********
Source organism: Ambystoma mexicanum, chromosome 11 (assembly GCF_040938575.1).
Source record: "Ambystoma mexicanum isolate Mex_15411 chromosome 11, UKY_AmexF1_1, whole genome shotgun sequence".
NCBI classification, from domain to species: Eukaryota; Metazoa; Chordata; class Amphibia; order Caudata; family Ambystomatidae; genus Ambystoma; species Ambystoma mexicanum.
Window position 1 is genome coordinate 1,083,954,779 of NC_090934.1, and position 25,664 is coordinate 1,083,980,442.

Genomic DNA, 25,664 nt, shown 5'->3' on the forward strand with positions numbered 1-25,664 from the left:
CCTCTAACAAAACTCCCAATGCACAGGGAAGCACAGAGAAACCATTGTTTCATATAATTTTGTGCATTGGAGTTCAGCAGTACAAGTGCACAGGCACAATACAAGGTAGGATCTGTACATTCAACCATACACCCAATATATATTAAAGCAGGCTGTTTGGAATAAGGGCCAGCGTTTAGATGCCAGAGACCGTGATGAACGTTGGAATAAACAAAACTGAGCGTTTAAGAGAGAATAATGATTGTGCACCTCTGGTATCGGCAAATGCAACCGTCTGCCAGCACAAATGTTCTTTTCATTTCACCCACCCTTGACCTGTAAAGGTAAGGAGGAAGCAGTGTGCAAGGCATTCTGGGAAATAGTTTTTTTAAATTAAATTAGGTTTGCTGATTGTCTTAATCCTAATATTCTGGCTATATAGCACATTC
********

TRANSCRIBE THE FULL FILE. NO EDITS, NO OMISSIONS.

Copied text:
Source organism: Ambystoma mexicanum, chromosome 11 (assembly GCF_040938575.1).
Source record: "Ambystoma mexicanum isolate Mex_15411 chromosome 11, UKY_AmexF1_1, whole genome shotgun sequence".
NCBI classification, from domain to species: Eukaryota; Metazoa; Chordata; class Amphibia; order Caudata; family Ambystomatidae; genus Ambystoma; species Ambystoma mexicanum.
Window position 1 is genome coordinate 1,083,954,779 of NC_090934.1, and position 25,664 is coordinate 1,083,980,442.

Genomic DNA, 25,664 nt, shown 5'->3' on the forward strand with positions numbered 1-25,664 from the left:
CCTCTAACAAAACTCCCAATGCACAGGGAAGCACAGAGAAACCATTGTTTCATATAATTTTGTGCATTGGAGTTCAGCAGTACAAGTGCACAGGCACAATACAAGGTAGGATCTGTACATTCAACCATACACCCAATATATATTAAAGCAGGCTGTTTGGAATAAGGGCCAGCGTTTAGATGCCAGAGACCGTGATGAACGTTGGAATAAACAAAACTGAGCGTTTAAGAGAGAATAATGATTGTGCACCTCTGGTATCGGCAAATGCAACCGTCTGCCAGCACAAATGTTCTTTTCATTTCACCCACCCTTGACCTGTAAAGGTAAGGAGGAAGCAGTGTGCAAGGCATTCTGGGAAATAGTTTTTTTAAATTAAATTAGGTTTGCTGATTGTCTTAATCCTAATATTCTGGCTATATAGCACATTC